(Déjà vu? This post by Stephen Klein and Polly Thistlethwaite originally appeared on the Graduate Center Library blog.)

Photo is © James St. John, used under a Creative Commons Attribution-NonCommercial license. http://bit.ly/1vHsc8K

Photo is © James St. John, used under a Creative Commons Attribution-NonCommercial license.

An increasing number of dissertations and theses at the Graduate Center include born-digital components framing evidence, commentary, and analysis. How do we document and preserve these components, and, maybe someday, even entire graduate works, in digital format?

The Graduate Center Library, the department in charge of CUNY’s dissertation preservation and distribution, has a special contract with Archive-It, a part of the Internet Archive, and cousin to the Wayback MachineWith Archive-It, we take a snapshot of the digital components – websites, files, data, source code – that accompany a thesis published with the GC Library, preserving all elements of the work in digital amber at that meaningful point in time. Eventually, the Internet Archive’s crawlers might get around to capturing the work, if it is not buried too deeply. But the Archive-It subscription allows library staff to direct crawlers’ in-depth attention to capture the work, at a point we determine, and to preserve this record in perpetuity.

Archive-It Amber @ CUNY

Jonathan Maxwell’s MALS project, a visually vibrant web site, was nicely captured by Archive-It. Jonathan’s site functions exactly as  like the ‘live’ site, with the exception of the banner indicating that “you are viewing an archived web page.”

Jonathan Maxwell’s captured and preserved website.

Jonathan Maxwell’s captured and preserved website.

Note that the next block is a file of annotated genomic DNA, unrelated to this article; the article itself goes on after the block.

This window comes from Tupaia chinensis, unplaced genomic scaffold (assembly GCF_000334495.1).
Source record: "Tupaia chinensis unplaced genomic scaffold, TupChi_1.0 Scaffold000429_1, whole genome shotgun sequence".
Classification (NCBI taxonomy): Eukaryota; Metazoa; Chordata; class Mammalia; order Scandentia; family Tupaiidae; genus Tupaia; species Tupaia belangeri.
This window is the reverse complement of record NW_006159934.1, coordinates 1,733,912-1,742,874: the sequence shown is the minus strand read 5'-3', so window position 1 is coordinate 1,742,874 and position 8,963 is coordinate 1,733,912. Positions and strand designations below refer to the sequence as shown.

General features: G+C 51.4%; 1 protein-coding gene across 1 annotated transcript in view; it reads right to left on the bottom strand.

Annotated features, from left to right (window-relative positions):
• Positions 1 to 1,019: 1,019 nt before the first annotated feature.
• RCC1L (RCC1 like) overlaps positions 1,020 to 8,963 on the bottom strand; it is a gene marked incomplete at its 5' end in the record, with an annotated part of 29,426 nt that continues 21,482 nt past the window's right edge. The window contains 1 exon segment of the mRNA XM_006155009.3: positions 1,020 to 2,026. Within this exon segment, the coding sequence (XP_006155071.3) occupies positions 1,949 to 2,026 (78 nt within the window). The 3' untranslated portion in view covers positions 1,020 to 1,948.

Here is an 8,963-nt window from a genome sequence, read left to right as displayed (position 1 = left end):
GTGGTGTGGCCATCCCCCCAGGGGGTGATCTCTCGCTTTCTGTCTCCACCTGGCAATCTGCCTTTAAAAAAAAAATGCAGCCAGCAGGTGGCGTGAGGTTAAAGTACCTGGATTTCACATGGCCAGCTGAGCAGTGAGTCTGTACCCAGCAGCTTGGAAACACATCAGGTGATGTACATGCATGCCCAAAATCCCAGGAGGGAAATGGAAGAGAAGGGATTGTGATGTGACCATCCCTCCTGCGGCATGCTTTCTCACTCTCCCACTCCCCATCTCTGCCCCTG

The library also captured David Smey’s supporting files at the day of his dissertation submission. David, a Music graduate,  “illustrated” his dissertation with audio and video examples.

Gregory Donovan, a 2013 Psychology graduate, built a participatory social network to collect and analyze data collected for his dissertation. Internet Archive is not (yet) able to capture Gregory’s site’s full functionality — links to the timeline and the Soundcloud recording don’t work. But now that we can be in conversation with the Internet Archive folks, they are investigating these limitations. We believe web archiving capabilities will improve in the near future.

Prof. Steve Brier, the Graduate Center’s Senior Academic Technology Officer and co-founder of the New Media Lab, supports GC students in combining digital work with academic research. He works with students employing a range of technologies — data visualization, digital audio and video, software development, web-based curating and display, and data mining. Contact Prof. Brier to discuss ideas for digital dissertation components. We all look forward to supporting more file varieties and combinations!

If you have a digital component to your thesis or dissertation, and your deposit date is approaching, the GC Library’s  Dissertations & Theses deposit guide will direct you to this new form to start the Digital Amber flowing.

Photo is © Chris Monk, used under a Creative Commons Attribution-NonCommercial license.  http://bit.ly/ZqdmcD

Photo is © Chris Monk, used under a Creative Commons Attribution-NonCommercial license.